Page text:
Not everyone wants to know when they're going to die, but one group of researchers is attempting to build a future where we might have that option — and it's arriving via blood tests.
Joris Deelen, postdoctoral researcher at the Max Planck Institute for the Biology of Aging, and P. Eline Slagboom, head of molecular epidemiology at Leiden University Medical Center, are leading a team that has already studied over 44,000 healthy participants. Of that number, nearly 80 percent received blood tests that accurately predicted mortality risk within five to 10 years.
Deelen and Slagboom's study was published in Nature Communications, which described blood tests as being the most likely avenue for such a test given that blood samples are easy to obtain and are routinely handled in labs.
“We want to tackle the vulnerability of people’s health that is hidden and that doctors cannot see from the outside,” Slagboom said to Time magazine. “I am still surprised by the fact that in a group of people you can take one blood sample at one point of time in their life, and that would say anything meaningful about their five to 10 year mortality risk.”
The patients researchers studed ranged in age from 18 to 109 years old. All of them provided blood samples and had their health events tracked for up to 16 years.
Researchers then analyzed a group of 226 so-called metabolites, or by-products of things that various cells and tissues in the body pour into the blood stream for circulation and removal, as Time ponts out.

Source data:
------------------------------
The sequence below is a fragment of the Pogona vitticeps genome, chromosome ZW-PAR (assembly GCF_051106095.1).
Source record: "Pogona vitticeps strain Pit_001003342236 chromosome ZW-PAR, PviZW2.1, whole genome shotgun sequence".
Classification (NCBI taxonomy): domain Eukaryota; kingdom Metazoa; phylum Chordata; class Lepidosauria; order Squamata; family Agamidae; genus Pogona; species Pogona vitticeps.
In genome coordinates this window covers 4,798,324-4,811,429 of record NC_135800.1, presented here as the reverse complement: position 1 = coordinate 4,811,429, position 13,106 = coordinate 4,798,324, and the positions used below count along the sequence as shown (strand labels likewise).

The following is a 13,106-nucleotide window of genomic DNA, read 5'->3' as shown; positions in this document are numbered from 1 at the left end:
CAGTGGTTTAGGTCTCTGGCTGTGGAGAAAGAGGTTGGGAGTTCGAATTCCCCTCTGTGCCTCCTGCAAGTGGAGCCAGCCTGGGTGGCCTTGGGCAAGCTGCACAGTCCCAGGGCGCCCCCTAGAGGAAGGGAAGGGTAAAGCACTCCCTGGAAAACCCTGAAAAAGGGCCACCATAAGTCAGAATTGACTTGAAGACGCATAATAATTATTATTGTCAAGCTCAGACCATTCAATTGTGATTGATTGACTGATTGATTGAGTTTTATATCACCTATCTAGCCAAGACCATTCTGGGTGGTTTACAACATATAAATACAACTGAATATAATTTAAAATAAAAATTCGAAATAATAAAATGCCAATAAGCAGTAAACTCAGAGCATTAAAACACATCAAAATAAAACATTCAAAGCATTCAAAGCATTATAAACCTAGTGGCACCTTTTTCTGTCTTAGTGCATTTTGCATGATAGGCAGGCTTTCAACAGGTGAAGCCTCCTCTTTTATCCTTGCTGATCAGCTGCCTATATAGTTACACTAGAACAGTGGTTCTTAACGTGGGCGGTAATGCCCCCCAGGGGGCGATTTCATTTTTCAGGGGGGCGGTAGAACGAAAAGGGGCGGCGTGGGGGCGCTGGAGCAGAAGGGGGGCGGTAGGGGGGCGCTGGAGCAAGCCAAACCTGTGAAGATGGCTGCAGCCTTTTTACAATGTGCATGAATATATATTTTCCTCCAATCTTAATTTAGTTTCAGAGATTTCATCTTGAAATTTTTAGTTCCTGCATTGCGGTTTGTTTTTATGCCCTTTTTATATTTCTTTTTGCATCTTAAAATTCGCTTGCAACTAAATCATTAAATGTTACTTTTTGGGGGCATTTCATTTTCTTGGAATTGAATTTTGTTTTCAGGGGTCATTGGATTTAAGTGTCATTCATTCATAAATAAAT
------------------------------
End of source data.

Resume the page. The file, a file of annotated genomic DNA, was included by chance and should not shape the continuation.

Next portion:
From there, the team narrowed down the list to 14, which, along with other individual markers, give a decent idea of health risk and their risk of dying in the next five to 10 years.
Ultimately, the outcome was determined when researchers compared those who died during the study to those who did not — as well as isolating which agents in their blood differed to statistically significant amounts, notes Time.
Deelen and Slagboom admit that the test is not ready for doctors to administer in clinics, however they do note this kind of revolution in blood testing could be a foundation for important health tests down the road — specifically to guide treatment for older people, and perhaps those living with HIV.
The 14 metabolites included things like the breakdown of fat and glucose, inflammation and fluid balance in the body, both of which impact a range of chronic illnesses, as well as a person’s ability to recover from illness or injury.
This kind of data is useful, and researchers across the country are seeing it as a leaping point to expand even further. For example, as Time reports, "one study at Leiden University is looking at whether the test can predict which people with kidney failure are more likely to develop dementia or side effects like delirium as a result of their treatment; this information could help doctors to better adjust dosage and treatment decisions."
A test like this will do wonders for people living with HIV in regards to treatment options. Though the possibilities are endless, the test itself is only the beginning of what could be a more personalized system for doctors to treat their patients.